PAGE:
Initially designed for military uses, different types of coaxial cables have found their application in the government sector as well as in the commercial market. Thicknet and Thinnet for data transfer are obsolete Ethernet networking technologies, RG6 for tv connections are some of the popular cables today. Coaxial cables have been widely used for transmitting video and audio signals and data by cable tv and internet service providing companies. They are used for connecting antennas, and satellite signal receivers with TV sets. Cable TV and internet now available in the vast majority of homes that use coaxial cables.
These cables are also used to connect tv with other home appliances such as DVD. CCTV cameras used for surveillance also use coaxial cables for networking.
The key to the success of coaxial cables is their design, which offers shielding from external electromagnetic interference EMI and other environmental factors. Shielding of coaxial cables prevents the quality of signals from being compromised.
Different Types of Coaxial Cables
With diverse applications of coaxial cables, they are designed differently to meet different requirements of a particular application. Havier shielding can significantly reduce signal leakage or EMI but that can also increase the cost of cable dramatically. Overall thickness of cable indicates the internal design and the application.
There are several different types of coaxial cables that are most often used: RG -58 (thinnet), RG59, RG11, RG8 (thicknet) and RG6.
What is a Radio Guide or RG number?
Gauge is the measure of the thickness of the cable and is referred to as Radio Guide measurement or RG number. Higher RG count means thicker cable and a thinner central conductor cord. The three most commonly used coaxial cable sizes used for video signal transmission are RG6, RG11, and RG59, while R6-58 and RG8 are used for data transfer in ethernet connections.
The actual difference between these types of coaxial cables is the width, or gauge, of the copper conductor. Generally speaking, the larger the gauge of the copper conductor, the less degradation there is in signal quality over long distances. Larger the gauge measure, the thinner the conductor and the lower the bandwidth capacity.
Types of Coaxial Cables for Video Signal Transmission
RG59 with an outside diameter of 6.15mm has the thinnest central copper conductor of 0.85mm diameter and 3.85mm mesh of insulation. It is best suited for low bandwidth applications such as CCTV analog video feeds. It is not suitable for HD television broadcasts which require significantly more bandwidth.
RG6 with an outside diameter of 6.90mm, 1.12mm central conductor, and 4.50mm insulation is the most commonly coaxial cable used for domestic television setups.
RG11 with an outside diameter of 10.30mm can be used for higher bandwidth applications such as HD TV connection. It is the thickest of the three, with minimum flexibility, and therefore difficult to bend or hardest to install.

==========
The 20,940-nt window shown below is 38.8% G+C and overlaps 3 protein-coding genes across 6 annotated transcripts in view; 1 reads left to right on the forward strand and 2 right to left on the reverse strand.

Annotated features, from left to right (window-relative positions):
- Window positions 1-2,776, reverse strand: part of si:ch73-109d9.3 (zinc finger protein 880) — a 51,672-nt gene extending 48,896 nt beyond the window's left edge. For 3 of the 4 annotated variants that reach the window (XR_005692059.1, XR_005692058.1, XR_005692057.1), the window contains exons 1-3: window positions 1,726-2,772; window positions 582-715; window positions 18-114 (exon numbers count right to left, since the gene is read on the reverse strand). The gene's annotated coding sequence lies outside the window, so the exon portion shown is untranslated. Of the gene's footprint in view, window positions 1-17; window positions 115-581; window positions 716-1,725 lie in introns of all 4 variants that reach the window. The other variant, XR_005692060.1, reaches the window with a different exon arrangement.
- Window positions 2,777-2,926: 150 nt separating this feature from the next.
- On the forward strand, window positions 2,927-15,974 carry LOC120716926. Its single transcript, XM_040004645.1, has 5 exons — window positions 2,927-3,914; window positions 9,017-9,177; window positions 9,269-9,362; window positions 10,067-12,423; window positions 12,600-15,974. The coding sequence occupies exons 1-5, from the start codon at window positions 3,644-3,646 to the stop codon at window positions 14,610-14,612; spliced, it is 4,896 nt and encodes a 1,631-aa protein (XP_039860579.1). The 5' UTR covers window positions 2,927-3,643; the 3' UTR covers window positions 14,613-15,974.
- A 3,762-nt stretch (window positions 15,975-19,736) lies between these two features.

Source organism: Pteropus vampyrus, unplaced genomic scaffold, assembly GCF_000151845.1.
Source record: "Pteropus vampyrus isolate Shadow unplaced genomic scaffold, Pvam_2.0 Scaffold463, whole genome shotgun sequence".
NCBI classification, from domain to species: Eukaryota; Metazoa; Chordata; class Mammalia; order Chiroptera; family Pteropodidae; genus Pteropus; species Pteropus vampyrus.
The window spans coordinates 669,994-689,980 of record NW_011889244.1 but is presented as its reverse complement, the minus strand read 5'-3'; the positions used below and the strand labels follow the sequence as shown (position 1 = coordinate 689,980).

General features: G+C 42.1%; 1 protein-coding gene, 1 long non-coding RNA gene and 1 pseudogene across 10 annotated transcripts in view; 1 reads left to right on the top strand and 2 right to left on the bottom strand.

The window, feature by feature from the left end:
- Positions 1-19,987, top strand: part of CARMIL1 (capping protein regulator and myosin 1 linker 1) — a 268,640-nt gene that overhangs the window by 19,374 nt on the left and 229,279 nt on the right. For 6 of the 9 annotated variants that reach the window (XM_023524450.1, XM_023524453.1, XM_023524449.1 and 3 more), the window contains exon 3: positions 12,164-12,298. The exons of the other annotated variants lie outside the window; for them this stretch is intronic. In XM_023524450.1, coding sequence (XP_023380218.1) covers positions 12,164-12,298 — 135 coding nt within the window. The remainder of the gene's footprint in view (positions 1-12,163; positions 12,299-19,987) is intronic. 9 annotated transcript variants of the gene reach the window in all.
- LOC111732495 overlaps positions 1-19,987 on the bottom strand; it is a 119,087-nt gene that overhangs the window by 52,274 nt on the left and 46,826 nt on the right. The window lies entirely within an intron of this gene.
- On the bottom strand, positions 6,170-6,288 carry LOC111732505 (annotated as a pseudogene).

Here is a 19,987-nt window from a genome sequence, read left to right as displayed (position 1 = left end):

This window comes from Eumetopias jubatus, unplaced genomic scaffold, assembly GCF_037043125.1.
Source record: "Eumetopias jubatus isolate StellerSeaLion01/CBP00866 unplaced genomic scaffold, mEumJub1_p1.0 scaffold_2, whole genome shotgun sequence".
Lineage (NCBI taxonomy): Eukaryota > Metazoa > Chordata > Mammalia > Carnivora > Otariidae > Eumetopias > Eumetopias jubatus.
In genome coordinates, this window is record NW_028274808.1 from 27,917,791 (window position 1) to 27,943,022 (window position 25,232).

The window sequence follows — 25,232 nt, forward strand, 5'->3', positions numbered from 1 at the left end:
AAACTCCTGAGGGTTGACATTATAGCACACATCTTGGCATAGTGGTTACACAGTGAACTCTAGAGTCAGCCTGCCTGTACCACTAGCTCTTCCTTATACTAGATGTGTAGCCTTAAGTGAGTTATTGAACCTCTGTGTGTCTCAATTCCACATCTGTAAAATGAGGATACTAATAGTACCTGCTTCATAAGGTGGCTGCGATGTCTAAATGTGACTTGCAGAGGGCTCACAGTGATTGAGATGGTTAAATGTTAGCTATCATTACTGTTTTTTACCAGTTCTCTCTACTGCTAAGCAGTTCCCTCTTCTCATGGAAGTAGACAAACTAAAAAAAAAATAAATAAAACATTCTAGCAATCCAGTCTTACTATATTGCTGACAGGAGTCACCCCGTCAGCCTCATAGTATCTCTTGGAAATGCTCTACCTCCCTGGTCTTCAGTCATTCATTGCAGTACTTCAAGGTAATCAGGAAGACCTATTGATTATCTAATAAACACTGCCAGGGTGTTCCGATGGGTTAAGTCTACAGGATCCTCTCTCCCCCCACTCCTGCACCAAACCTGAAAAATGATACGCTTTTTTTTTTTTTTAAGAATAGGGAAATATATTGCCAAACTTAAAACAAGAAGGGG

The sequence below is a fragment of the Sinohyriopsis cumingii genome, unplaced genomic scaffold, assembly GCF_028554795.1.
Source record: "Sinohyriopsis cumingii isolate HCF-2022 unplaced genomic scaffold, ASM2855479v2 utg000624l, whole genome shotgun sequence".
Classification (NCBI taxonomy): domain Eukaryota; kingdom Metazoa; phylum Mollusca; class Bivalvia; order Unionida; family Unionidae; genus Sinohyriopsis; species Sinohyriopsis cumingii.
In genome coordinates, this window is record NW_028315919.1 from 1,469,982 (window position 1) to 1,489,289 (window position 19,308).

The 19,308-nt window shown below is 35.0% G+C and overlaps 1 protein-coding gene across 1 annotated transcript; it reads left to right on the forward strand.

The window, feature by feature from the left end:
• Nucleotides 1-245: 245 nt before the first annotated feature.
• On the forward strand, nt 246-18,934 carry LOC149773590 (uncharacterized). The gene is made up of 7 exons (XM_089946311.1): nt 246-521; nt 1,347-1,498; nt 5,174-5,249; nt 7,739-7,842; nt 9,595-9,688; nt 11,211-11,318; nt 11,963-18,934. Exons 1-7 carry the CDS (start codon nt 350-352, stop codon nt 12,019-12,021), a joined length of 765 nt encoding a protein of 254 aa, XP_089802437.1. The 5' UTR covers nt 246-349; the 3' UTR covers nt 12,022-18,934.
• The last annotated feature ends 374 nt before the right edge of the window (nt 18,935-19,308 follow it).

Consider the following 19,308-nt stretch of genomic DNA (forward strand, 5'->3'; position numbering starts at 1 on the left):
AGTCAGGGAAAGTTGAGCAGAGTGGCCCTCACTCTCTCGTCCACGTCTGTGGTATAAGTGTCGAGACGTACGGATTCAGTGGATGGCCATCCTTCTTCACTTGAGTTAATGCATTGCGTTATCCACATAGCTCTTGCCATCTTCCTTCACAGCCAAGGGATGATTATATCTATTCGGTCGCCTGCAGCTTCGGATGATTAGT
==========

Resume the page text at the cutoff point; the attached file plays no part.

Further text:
Difference between RG6 and RG11
Basically, RG6 has a higher attenuation level when compared to RG11 while RG11 cables are more expensive and can take the signals roughly twice as far as RG6 cables without compromising the quality of signals. RG6 can transmit a signal up to 600 meters, whereas RG11 can transmit a signal up to 1,100 meters without degradation in the transmission. However, 1,100 meters is an extravagance for domestic needs. RG 59 can carry the signal up to only 25 meters without a significant loss.
Ethernet-based LANs connection
Ethernet-based Local Area Networks LANs are a set of computers and devices in close physical proximity networked together with the help of cables or wires. One example of it could be devices in one signal building using a shared cable internet data connection.
Types of Coaxial Cable in Networking
Thicknet was the original Ethernet wiring, but Thinnet, which is cheaper and easier to install, was more commonly used Ethernet wire.
While Thicknet continues to be used for backbone wiring, the use of coaxial cable for LANs connection is obsolete practice and is now replaced by unshielded twisted-pair (UTP) cabling. Thinnet is still used in electrically noisy environments like shop floors in factories, (EMI) caused by motors, generators, and other heavy equipment that can disrupt communication if UTP is used. This heavy EMI and noise will not interfere with the signals in coaxial cabling, with its internal shielding to prevent disruption.
Difference and similarities between Thinnet and Thicknet
Thicknet – Ethernet-based LANs using thick cable RG8/U cable that is 0.4 inch in diameter for internet-connection are referred to as Thicknet or10Base5 systems. Here 10 means 10Mbps speed that this cable can offer, Base means baseband, and 5 represents the maximum distance 500 meters recommended between nodes/repeaters.
Thinnet – Ethernet systems using thinner coaxial cable RG58/U that is 0.2 inch in diameter and has an impedance of 50 ohms are referred to as Thinnet or 10Base2. Here 2 represents the maximum distance of 200 meters recommended between nodes/repeaters. Thinnet cabling can become damaged if it is sharply bent or twisted, so handle it carefully. (It is not nearly as fragile as fiber-optic cabling, however.)